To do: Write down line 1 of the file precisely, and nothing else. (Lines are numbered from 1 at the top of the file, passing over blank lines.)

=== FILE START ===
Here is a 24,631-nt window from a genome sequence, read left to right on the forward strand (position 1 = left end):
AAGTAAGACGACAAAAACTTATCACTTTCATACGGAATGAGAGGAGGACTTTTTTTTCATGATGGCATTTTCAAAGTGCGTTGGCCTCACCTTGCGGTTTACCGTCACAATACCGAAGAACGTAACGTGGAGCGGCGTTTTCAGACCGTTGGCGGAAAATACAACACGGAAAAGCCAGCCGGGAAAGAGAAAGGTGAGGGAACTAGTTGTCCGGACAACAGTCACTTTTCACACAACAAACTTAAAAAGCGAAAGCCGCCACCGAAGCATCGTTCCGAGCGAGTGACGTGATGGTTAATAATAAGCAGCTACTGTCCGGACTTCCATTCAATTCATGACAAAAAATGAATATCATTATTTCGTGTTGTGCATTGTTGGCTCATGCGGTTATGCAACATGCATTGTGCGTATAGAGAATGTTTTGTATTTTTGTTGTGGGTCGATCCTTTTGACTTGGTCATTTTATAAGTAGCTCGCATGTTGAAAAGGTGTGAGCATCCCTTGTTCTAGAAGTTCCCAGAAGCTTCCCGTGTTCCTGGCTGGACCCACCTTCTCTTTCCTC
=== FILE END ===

Here is a 24,631-nt window from a genome sequence, read left to right on the forward strand (position 1 = left end):